If a complete replacement, I am a little surprised at your results, because the typical electric fan does not flow anywhere near as much air as a fully locked mechanical fan. The biggest Perma-Cool twin fan does flow a healthy 5900 cfm, (and it is NOT recommended for towing). And it is $529 (!!!) at Summit Racing.... They show a model for a 2000-2002 V8 Tundra - I wonder if it would fit an LX450?

    http://www.perma-cool.com/Catalog/Cat_page18-1.html

    Thanks.

    John
     
  13. santiagol

    santiagol

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    I installed an auxiliary pusher fan in front of the A/C condenser. It is actually mounted on the condenser, I made four brackets to grab the upper and lower condenser frame since I prefer not to use the standard thru-the-radiator nylon gizmos.

    The fan is identical to the 14-inch flex-a-lite syclone model http://www.flex-a-lite.com/auto/html/syclone.html. It was about $85 plus I purchased the thermostat control and a Bosch relay. When the thermostat control switches the relay on, the relay delivers 12 volts directly from the battery to the fan. You can also wire it to start with the A/C or control it with a switch.

    The additional airflow really made a difference, the A/C is happy and the truck never overheats. I set the variable thermostat control to start the fan just when my supposedly accurate temp gauge moves a tad over the middle of its range. Unlike before, it stays there even in noontime traffic at 95 degrees.

    This was an inexpensive fix - one of those projects that give you really noticable results under budget. If you have a Lexus with the original A/C condenser I think CDan has a unit that bolts directly to the brackets.
     
  14. Tools R Us

    Tools R Us

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  15. John E Davies

    John E Davies

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    Thanks for the help. I am reluctant to go with that 14 inch Flex-A-Lite Syclone, in spite of it's quiet design - it draws 9.2 amps for 1505 cfm. The PermaCool Turbo Flex draws 9.5 amps but pulls 2950 cfm.

    Since there is a 20% loss for pusher installation I think I will go with more flow. I don't really need the fan for stop and go traffic, so noise isn't a real issue for me. I think I will just wire it with a relay and on/ off switch for full manual control.

    John
     
  16. Dusty

    Dusty

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    original post says 65 mph in 2nd gear w a 600lb trailer in tow on a hot day. If your rig has kicked down to 2nd gear and and you are pushing her to 65 mph, what rpm are you turning? How long are you running the pass with this combination? how loaded is your rig? what type of grade?
    Is it possible that your rig is in good shape but you may just be asking too much of the mare?
     
  17. IdahoDoug

    IdahoDoug

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    John,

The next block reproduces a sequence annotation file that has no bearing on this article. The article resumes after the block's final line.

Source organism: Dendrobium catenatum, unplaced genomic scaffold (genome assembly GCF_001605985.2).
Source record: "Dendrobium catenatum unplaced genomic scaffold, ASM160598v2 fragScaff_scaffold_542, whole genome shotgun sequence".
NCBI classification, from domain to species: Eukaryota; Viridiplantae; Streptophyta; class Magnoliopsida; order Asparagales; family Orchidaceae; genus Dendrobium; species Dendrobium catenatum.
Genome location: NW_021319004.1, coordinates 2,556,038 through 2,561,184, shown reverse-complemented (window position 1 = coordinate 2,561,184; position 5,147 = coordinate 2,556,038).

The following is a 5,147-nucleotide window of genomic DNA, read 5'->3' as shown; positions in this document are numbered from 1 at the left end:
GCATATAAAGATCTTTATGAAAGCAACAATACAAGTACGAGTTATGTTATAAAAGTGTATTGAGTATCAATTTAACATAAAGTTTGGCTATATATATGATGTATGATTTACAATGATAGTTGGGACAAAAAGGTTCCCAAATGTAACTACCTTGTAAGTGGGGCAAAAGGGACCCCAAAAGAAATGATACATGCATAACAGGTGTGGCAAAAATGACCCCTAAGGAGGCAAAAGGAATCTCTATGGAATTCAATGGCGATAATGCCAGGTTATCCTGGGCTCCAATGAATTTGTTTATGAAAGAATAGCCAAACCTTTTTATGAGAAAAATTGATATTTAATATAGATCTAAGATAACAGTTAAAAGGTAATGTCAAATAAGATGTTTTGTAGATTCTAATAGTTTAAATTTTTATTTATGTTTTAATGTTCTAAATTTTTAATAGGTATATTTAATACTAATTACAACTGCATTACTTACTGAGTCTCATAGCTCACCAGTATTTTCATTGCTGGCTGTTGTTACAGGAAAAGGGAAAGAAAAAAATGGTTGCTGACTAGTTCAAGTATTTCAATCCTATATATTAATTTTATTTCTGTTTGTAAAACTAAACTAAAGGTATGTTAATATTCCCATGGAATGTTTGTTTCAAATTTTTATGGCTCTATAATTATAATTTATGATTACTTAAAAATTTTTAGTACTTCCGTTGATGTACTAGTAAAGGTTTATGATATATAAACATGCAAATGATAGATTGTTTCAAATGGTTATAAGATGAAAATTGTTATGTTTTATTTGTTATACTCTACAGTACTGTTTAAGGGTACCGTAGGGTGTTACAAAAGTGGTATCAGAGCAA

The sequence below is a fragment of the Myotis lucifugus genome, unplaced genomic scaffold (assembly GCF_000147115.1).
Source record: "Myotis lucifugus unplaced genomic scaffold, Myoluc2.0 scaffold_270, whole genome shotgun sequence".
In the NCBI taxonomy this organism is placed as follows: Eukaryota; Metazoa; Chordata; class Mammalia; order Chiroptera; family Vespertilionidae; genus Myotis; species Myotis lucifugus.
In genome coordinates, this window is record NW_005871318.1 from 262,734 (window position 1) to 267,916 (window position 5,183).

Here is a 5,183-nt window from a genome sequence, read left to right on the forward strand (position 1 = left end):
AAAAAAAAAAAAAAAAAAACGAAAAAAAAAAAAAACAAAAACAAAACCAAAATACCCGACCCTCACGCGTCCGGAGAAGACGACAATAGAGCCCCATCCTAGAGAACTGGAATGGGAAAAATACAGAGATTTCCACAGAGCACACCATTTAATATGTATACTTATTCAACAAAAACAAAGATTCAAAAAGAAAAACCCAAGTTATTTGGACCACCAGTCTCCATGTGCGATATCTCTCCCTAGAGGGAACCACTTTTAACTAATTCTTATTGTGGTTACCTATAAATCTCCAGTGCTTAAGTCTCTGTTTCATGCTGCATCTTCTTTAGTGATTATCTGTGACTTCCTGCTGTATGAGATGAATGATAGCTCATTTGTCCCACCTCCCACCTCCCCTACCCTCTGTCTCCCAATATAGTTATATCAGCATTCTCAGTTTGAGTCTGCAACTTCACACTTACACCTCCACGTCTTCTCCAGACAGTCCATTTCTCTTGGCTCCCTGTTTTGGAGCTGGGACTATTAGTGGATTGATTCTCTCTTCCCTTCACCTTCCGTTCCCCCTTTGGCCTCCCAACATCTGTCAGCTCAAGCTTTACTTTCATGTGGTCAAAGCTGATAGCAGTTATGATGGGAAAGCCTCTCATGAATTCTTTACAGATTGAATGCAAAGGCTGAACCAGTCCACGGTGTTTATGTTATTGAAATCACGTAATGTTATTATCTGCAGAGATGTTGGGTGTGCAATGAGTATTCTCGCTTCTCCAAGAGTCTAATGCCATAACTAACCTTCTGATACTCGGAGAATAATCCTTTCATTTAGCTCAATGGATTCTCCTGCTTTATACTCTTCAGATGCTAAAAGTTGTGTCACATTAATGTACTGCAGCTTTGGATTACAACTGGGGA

Yes, the 93/94 brass and copper radiator is a direct bolt in. That was one of the first PM items I did when I got my 97 this spring. It's proving to be just as bulletproof in the cooling department as the 93 is. Meaning either truck can go for several minutes at a time at WOT on 90-95 degree days pulling 6000lb over passes at 20-25mph. I mean that too, full WOT mashed on the carpet. Believe me, I know that's extreme duty. After reading all the various bandaids being done for 80 cooling systems over the years, I'm more and more convinced that people who bought used 80s have radiators clogged to varying degrees and that the way to solve this correctly is a new OEM rad. I prefer the 93/94 but have no data.

    DougM
     
  18. 97 FZJ80

    97 FZJ80

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    Does the OEM 93/94 radiators have plastic tanks?
     
  19. landtank

    landtank SILVER Star

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  20. powderpig

    powderpig SILVER Star

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    Nothing wrong with the plastic tanks either. The may not last as long if they are not taken care of, but if they are they can last as long as 13-15 years (I have one on the 93 that is 13 years old and If I had not broken the over flow nipple it would be a long time before I needed replaceing).
    Some thing is just not right with your engine, As dougs states and I have had similar experence with heavy loads and working my trucks real hard. Never have I had this type of over heating issue, even with more heat from Higher HP engines. What kind of oil are you running? How many miles on your truck. Who did your head gasket (I do not remember if you done your own)? And on top of the pass when you look at your engine, you see no bubbles in your overflow tank?? With the engine running at 3k or more. Any how sorry to see you are haveing problems, It could be the metal rad as well, most that I have seen have been not that great in quality. Off to read to the kid, later robbie